Last week, Chicago Cubs outfielder, Seiya Suzuki, was named the National League’s Player of the Week. He also joined Art Williams (1902), Hal Jeffcoat (’48), and Tony Taylor (’58) as the only Cubs since 1901 to have a 10-game on-base streak to begin a career. Now, he is leading the majors with a .492 on-base percentage and a 1.180 on-base plus slugging.
Will Seiya Suzuki win 2022 NL Rookie of The Year?
Seiya was not a popular choice for NL Rookie of the Year ahead of the season. Most people didn’t see the exceptional debut coming. His early at-bats for the Cubs in spring training have been rough, with five strikeouts, one walk, and one hit-by-pitch in 11 plate appearances over his first four games.
But nobody in the club was really worried about what the stats said in spring training. His numbers in Japan speak for themselves. Suzuki hit .315 with a .414 on-base percentage and .985 OPS throughout his nine seasons with the Hiroshima Carp. Last season, Suzuki was the Central League batting and on-base percentage leader and was named NPB All-Star for the fifth time in his career. He was also awarded his fifth career Central League Golden Glove Award and sixth straight Best Nine Award.
Aapting to the MLB
Some believe that the unprecedented access to data that he had never experienced in Nippon Professional Baseball was the key to helping him adjust to MLB pitching. However, Suzuki hasn’t used any of that information.
“I haven’t looked at any of the data,” Suzuki said.
“That’s what I feel is the most important,” he said. “I just have my own little data in my head that I rely on.”
“There were a lot of things that I was trying to be conscious of during spring training, but once the season started, it’s just me and the pitcher.”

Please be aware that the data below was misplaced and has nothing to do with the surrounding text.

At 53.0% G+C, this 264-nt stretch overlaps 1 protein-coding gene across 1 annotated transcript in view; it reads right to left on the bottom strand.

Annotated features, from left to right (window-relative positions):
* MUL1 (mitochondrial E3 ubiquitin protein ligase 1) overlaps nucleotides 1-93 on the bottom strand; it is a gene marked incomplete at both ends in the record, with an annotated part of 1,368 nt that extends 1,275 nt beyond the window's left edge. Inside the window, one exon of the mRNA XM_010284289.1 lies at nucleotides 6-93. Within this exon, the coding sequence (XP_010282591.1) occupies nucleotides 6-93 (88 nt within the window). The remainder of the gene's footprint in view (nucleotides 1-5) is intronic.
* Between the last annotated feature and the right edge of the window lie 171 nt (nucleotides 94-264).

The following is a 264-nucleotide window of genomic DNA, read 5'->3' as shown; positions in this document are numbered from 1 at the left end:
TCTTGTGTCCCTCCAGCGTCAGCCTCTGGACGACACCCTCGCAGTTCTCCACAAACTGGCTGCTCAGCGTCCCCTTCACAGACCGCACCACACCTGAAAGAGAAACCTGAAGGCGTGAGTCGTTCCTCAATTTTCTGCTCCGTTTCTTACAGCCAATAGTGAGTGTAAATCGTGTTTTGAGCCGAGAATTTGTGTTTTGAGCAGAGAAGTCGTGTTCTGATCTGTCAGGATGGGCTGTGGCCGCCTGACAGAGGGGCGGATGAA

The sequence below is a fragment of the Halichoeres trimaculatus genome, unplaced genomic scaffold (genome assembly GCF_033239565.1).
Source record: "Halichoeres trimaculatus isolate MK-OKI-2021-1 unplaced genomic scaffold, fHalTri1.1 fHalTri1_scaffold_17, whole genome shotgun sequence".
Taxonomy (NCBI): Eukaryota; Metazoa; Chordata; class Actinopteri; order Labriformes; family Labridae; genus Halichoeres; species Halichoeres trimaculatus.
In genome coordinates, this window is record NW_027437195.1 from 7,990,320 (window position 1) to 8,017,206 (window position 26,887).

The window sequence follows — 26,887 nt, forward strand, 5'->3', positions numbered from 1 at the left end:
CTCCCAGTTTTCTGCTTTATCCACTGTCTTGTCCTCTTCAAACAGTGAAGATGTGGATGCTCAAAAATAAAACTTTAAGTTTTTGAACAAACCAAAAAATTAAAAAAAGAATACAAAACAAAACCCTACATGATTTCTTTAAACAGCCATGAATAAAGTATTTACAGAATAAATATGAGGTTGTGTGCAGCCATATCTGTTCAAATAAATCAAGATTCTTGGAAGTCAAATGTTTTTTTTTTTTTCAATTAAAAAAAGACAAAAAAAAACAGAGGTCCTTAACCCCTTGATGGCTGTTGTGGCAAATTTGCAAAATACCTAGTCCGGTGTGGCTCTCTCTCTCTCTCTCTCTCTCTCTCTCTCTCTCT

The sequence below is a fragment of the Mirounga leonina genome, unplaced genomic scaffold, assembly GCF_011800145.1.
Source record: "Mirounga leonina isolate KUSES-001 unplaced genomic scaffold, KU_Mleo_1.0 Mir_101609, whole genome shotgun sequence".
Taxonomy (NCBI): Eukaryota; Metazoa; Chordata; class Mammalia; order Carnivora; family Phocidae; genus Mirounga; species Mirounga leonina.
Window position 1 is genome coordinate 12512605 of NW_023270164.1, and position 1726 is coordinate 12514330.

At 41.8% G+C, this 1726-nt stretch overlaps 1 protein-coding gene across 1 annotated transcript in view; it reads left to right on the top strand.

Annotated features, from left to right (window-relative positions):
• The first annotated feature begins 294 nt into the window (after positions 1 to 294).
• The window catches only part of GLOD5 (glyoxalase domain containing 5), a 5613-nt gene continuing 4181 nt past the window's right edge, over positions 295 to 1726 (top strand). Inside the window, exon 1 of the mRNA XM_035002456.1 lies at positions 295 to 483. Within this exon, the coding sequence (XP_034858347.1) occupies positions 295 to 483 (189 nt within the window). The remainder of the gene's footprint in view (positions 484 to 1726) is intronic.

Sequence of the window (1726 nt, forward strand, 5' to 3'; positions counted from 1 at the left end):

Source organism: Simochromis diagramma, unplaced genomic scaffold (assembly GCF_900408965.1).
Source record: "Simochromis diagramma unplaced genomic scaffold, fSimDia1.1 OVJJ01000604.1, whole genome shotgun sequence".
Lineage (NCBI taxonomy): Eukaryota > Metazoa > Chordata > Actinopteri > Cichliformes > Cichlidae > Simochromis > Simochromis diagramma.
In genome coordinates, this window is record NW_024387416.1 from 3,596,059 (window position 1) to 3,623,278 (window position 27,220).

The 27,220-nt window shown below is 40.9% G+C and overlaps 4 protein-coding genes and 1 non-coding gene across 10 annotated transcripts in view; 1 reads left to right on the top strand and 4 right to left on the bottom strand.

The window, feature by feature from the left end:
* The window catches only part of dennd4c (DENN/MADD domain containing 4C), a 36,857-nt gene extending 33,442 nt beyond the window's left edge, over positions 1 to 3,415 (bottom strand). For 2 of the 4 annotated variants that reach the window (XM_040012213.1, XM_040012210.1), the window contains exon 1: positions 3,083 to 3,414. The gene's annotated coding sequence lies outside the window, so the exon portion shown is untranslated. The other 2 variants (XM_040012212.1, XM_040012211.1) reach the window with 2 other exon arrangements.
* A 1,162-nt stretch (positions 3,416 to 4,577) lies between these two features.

“I was also worried about the velocity and the different pitch types they have over here. … But once the season started, it was just the game. I just want to get the results and I’m glad I’ve been able to do that.”
Seiya Suzuki vs. Ichiro Suzuki
Although they share a surname, Suzuki is not related to Ichiro Suzuki, the former Seattle Mariners star who had his extraordinary debut in 2001. Ichiro Suzuki’s first season earned him both most valuable player and rookie of the year — making him the 2nd player in MLB history to win the two awards in the same year.
The comparisons between the two have been coming since the 2012 draft, in which Seiya was selected out of high school by the Hiroshima Carp in the second round. Later, he was nicknamed the “red-helmeted Ichiro.” He was also initially given the same number as Ichiro, 51, before changing to No. 1 for the 2019 season.
Mike Trout’s Big Fan
When Seiya Suzuki was asked why he chose the number 27 at his introductory press, he didn’t hesitate to take the mic and said, “Mike Trout. I love you.”
Suzuki’s admiration for Trout started in 2015 when Hiroki Kuroda rejoined the Carp after 7 seasons and 79 wins for the Los Angeles Dodgers and the Yankees.
“There was a time Kuroda told me about a player I reminded him of with a similar build and skill set. He told me if I work hard, I could be like him.” Mike Trout was the player Kuroda referenced to inspire Suzuki.
“I started searching for a video of this guy,” Suzuki explained. “When I found it, I was mesmerized by his talent. He could run, he could throw, he could hit, and he had power. For Kuroda San to tell me I had it within myself to develop into that kind of player was so inspiring. It gave me great motivation at the exact time I needed it most. It influenced my training, my diet, and my whole approach. I became so much more focused on becoming that guy.”
It’s still too early for a ROTY talk; however, Suzuki is showing great hitting power and patience at the plate.
As the season goes on, if he keeps adjusting and playing at these levels, then he would ensure a ROTY title for himself.